Oh. That’s really interesting. After being given 8 weeks to look for it, Miami officials still can’t produce the recording of the hockey coaches. This is supposedly after checking the most dependable, last-ditch place in which to look, the Southwest Ohio Regional Depository, on Miami’s Middletown campus, where a back-up copy of every recording produced as part of Miami’s bicentennial should have been sent. You know, for safe-keeping.
I know what you’re thinking.
You’re thinking, “Good Lord, woman, why do you keep talking about that hockey coach tape? Can we PULLLEEEEZE get back to the topic of Ron Tammen?”
I apologize. Clearly, we don’t know if the tape ostensibly labeled “Miami Hockey Coaches” is, as I’ve come to believe, of Carl Knox’s former secretary, and thus pertinent to Ron Tammen’s case. My sincere hope is that it is, but we’ll have to watch the tape before we know for sure.
What we do know for sure is that the hockey coach tape hasn’t materialized yet and, what’s more, may never materialize.
A missing tape may not seem like a big deal during these, um, uncharted times in which we’re living, but if you happen to work in a public institution, as Miami’s faculty, staff, and administrators do, in a state that has a Sunshine Law, as Ohio does, it could be considered a very big deal.
You see, when the hockey coach tape was created, it became a public record, as did copies that were created from the original tape.
According to Section 149.43 of Ohio’s Revised Code, Ohio’s Public Records Act, if a member of the public should request it, it should be promptly (their word) made available to them. The law prohibits the destruction of a public record until a certain period of time—called a retention period, which is prescribed by the institution in question—has elapsed, unless special permission has been granted.
But the retention period doesn’t apply in this case. Here’s why: the hockey coach tape was produced by University Archives for the Miami Stories Oral History Project. University Archives, as a rule, doesn’t throw any of its records away. That’s especially true concerning recordings that they themselves created in celebration of the university’s bicentennial, which they dubbed a “legacy project.” Heck, they’ve even saved two recordings of former staffers from the radio station WMUB—one recorded in March 2007 and the second in July 2008—even though the 2007 tape experienced technical issues and the 2008 tape was a do-over. According to university documents, every Oral History Project recording was considered to be a permanent part of the University Archives collection, which means that their retention period was supposed to be forever and always.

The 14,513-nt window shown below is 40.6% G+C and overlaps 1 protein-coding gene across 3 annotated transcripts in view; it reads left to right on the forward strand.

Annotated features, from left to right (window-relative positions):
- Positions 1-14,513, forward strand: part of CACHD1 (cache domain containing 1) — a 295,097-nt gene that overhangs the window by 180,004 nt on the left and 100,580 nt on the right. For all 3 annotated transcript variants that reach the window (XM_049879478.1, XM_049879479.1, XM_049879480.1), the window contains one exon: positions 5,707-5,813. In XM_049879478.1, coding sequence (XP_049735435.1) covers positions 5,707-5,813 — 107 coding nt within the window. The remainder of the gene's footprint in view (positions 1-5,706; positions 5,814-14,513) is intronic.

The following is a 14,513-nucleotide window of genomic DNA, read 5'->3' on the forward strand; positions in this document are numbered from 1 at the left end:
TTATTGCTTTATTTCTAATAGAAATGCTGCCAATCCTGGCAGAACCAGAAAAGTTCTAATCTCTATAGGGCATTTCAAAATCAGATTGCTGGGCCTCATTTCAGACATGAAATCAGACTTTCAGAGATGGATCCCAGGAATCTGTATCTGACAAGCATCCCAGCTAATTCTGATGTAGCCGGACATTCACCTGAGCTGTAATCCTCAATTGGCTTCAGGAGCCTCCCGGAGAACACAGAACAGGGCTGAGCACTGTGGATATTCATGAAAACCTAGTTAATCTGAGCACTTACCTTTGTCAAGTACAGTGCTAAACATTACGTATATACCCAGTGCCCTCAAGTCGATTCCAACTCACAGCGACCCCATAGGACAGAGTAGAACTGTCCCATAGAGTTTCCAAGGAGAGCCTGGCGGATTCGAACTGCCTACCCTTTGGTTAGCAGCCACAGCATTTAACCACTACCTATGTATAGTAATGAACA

Organizers stated as much on their 2005 application to Miami’s Institutional Review Board to conduct its first story circle. Under item #10, “Procedures for Safeguarding Confidentiality of Information,” they wrote: “Oral histories are not confidential. Interviewees will understand this before signing the consent form. Tapes are not destroyed, but instead are saved in Archives for use by future researchers.”
A 2007 iteration of the bicentennial website says: “…Miami Stories discussions are recorded and stored on digital video formats so that future generations may enjoy and study them, and scholars may have ready access to unique information about Miami’s past.”
A December 15, 2008, Oral History Project report said that use of the recordings “is professionally monitored by University Archives. All interviews are filed there for consulting by future scholars, students, University officials, and the public.”
Well…all interviews except one, apparently. Look at it this way: A recording that was created to last forever and always so that it could be enjoyed and studied by future researchers—including yours truly—appears to be lost at best, or, at worst, gone forever.
Oh, there’s one other option, I suppose. The university has indicated through their lawyer that the recording may well exist but is damaged, and they sent the following photo of a tape titled “HOCKEY TAPE #2 (EDIT).” (There wasn’t a tape labeled HOCKEY TAPE #1, and the tape that was in the same box was recorded over and unrelated to hockey.) From what I can tell, no one has watched the damaged tape to confirm if there are any hockey coaches on it because, you know, the damage and all.